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Frequently Asked Questions



Why should I report a crime?

If you report a crime, then the police have the opportunity to work towards solving your crime and preventing further offences. They use the information you provide to study crime trends and if a pattern is identifiable then they can work towards resolving it perhaps by targeting certain areas at relevant times.

The police may work with other agencies, e.g. housing associations or councils. If criminals go unchallenged there is a strong likelihood of them continuing their offending.

Do I have to give a witness statement to the police?

No. Although there is no legal requirement to give a witness statement there is a civic duty on each of us to help the police with their enquiries.

For many, the prospect of making a statement and appearing in court can be a concern. The police and courts appreciate that many people feel this way and have processes in place to help you feel more at ease.

What is a Victim Personal Statement (VPS)?

If you are a victim of crime, you have an opportunity to say how the crime has affected you personally. You can say as much or as little as you wish, and in your own words.

The contents of the statement may include a request to be kept informed of case developments, to be put in touch with Victim Support or other agencies, describe your fears about the offender, being a witness or other personal issues.

The VPS is read before the court and will be considered by the judge or magistrates before arriving at a sentencing decision.

How long will the police investigation take?

The police will undertake the investigation as quickly as reasonably possible. Some investigations take a matter of days to conclude. However, an investigation can sometimes take several months and will continue for as long as a positive outcome is considered likely by the police. They will tie-in information with other similar cases or ongoing criminal activity.

If the police find a suspect, they will gather all the available relevant evidence against that person and you will be informed if that happens. The police will provide you with a realistic expectation of how long the investigation will take.

Who will provide updates on the case?

The police officer dealing with the case will provide you with regular updates and advise you when the investigation is finalised. If the case goes to court, a witness care officer will be nominated as your single point of contact. Depending on whether you are a victim or witness, The Victims Code or The Witness Charter will apply - see the Service Standards section for further details.

Your witness care officer will update you with progress information and the outcome of the case if it goes to court. If your case is resolved without the suspect appearing in court the investigating police officer will update you.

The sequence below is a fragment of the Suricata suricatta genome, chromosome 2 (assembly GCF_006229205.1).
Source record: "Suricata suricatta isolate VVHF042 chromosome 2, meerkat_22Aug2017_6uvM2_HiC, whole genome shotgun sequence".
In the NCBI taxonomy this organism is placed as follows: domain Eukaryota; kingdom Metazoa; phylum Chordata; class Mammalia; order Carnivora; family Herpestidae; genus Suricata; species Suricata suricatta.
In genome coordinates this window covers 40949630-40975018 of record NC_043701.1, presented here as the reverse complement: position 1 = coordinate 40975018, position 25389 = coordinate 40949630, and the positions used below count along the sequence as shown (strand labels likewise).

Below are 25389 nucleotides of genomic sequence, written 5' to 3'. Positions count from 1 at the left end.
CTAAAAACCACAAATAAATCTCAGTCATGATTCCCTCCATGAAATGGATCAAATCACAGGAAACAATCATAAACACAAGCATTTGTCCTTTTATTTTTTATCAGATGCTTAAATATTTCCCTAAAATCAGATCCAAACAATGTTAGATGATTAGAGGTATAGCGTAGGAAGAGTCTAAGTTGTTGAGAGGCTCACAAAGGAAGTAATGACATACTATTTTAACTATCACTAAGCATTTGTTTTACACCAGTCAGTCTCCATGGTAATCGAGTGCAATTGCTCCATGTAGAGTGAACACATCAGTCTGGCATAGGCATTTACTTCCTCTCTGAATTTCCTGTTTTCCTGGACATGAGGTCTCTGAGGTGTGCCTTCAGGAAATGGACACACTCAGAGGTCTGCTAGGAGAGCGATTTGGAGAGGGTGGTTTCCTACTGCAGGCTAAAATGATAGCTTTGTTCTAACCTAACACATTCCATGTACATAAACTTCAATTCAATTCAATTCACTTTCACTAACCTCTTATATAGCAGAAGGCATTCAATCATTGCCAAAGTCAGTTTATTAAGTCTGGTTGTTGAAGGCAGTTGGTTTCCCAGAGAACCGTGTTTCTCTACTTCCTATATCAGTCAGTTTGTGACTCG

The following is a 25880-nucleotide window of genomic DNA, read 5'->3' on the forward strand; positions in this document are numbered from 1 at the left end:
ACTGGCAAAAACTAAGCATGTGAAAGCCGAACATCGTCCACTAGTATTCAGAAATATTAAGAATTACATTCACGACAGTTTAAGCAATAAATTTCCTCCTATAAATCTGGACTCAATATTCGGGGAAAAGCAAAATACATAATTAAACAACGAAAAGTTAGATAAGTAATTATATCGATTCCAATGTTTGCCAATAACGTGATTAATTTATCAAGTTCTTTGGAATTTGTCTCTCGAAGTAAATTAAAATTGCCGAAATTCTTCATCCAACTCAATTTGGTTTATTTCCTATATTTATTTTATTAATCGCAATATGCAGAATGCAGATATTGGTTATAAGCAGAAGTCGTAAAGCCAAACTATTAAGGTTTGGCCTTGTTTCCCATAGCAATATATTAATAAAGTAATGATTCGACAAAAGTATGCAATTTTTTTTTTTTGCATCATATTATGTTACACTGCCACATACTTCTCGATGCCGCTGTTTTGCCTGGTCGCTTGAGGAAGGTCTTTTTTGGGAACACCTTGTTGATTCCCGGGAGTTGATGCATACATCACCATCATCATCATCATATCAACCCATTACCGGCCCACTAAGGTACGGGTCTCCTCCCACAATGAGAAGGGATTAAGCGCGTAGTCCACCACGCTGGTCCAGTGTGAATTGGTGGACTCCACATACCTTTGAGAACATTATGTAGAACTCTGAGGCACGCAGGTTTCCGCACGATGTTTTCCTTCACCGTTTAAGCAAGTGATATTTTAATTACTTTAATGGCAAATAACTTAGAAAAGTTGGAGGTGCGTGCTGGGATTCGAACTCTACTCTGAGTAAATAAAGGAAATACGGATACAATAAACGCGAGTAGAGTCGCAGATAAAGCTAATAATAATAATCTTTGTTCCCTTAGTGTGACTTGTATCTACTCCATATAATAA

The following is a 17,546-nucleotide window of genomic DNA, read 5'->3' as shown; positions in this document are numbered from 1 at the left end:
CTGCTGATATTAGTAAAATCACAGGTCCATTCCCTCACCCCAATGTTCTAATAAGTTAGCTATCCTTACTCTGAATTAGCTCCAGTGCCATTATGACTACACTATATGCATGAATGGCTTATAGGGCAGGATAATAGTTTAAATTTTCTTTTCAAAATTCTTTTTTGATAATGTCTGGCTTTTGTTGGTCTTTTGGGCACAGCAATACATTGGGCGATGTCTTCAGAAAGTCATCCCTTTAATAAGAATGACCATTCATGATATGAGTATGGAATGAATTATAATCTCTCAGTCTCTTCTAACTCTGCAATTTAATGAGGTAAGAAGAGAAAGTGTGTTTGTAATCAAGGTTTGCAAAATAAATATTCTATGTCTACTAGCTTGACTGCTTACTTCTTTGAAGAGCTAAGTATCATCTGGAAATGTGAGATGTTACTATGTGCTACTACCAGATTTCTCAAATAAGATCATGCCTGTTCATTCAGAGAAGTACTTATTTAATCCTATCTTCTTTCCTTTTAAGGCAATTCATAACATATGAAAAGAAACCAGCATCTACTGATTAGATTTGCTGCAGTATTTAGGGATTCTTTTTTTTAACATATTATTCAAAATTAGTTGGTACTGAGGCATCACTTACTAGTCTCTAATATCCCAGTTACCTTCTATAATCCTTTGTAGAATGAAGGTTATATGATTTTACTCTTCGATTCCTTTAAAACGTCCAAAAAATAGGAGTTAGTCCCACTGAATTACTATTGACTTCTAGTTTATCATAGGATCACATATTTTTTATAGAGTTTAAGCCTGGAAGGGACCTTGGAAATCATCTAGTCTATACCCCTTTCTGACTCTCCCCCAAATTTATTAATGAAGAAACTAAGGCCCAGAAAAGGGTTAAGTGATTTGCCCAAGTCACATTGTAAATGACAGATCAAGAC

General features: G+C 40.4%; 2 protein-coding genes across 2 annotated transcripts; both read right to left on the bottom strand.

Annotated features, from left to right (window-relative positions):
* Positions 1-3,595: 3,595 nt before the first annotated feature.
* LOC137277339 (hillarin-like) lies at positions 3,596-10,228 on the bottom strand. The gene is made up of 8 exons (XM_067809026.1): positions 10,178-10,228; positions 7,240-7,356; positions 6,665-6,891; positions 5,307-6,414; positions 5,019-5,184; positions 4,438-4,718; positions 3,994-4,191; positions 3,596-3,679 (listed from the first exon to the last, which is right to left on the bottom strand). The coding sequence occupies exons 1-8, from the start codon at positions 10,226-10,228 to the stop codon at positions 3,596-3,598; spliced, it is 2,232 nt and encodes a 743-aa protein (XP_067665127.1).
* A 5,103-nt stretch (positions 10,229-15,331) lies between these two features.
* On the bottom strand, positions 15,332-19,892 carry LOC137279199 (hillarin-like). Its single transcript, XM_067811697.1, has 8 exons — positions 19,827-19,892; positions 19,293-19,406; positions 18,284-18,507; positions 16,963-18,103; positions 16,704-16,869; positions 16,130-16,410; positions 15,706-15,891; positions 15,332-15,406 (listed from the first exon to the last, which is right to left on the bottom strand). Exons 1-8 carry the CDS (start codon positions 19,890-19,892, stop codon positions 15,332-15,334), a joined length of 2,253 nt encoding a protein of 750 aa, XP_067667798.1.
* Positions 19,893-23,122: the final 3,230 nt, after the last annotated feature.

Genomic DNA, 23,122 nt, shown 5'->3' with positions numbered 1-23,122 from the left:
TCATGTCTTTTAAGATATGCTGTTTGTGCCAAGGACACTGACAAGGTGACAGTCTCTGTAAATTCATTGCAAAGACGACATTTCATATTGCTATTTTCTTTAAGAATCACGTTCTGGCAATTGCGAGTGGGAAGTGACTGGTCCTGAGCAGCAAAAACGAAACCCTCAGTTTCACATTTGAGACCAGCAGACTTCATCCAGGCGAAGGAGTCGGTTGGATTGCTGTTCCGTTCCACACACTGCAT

When will I be told I need to attend court?

If you are to be called as a witness you will be contacted by a witness care officer who will let you know the time and venue.  You will also receive information about the court you have been requested to attend through the post. They will do all they can to support you and find out if you need help to get to the court, or other practical help such as child care.

Do I have to attend court if I don’t want to?

Witnesses are vital to the criminal justice system. Without witness evidence criminals would find it easier to avoid prosecution and continue their offending. If you are thinking of not going to court you should first speak to the officer who is investigating the offence or with your witness care officer. They will be able to help you overcome your worries and assist you at court.

If you are asked to attend court and you do not attend, or you tell the police or Crown Prosecution Service (CPS) that you are not going to attend, a witness summons can be issued to compel you to go to court. However, if there is a particular reason for you not wanting to go, you should tell the police or witness care officer to enable the prosecutor to deal with your issues.

What if I cannot attend on the date of the trial?

Your witness care officer will do all that they can to help you; they are there to support you. You should discuss any problems with your witness care officer as soon as possible before the court case. You should allow them enough time to make necessary alternative arrangements where possible.

The prosecutor will decide whether to issue a witness summons to compel you to attend court or to ask the court for an adjournment, for the case to be heard at a later date. However, the court may not grant an adjournment. As a result, the case may have to be stopped.

Can I visit the court before the trial?

Yes, the Witness Service run what is called a pre-court familiarisation visit. Your witness care officer will ask you if you want to visit the court beforehand and will ask the Witness Service to contact you to make arrangements. This service is free and independent of the police or courts.

Even if you do not want help before the trial, the Witness Service will be available to help you on the day.

Witness Service run a Young Witness service for witnesses 17 and under.  They can arrange for an enhanced service to witnesses in addition to those offered to adults, including visits to their home to fully explain the court processes, and follow up contact to assess if there are any further needs of the witness (for example ongoing support).

Will I meet the prosecutor before the trial?

No, you will not usually meet the prosecutor until you attend court. However, if you are a child or an adult who is vulnerable or intimidated, the prosecutor and the police may meet you at an earlier date to discuss your needs, the roles of the people involved in the trial, court procedures and special measures. If such a meeting is held the prosecutor will not be able to discuss your evidence or the case.

What should I take with me to court?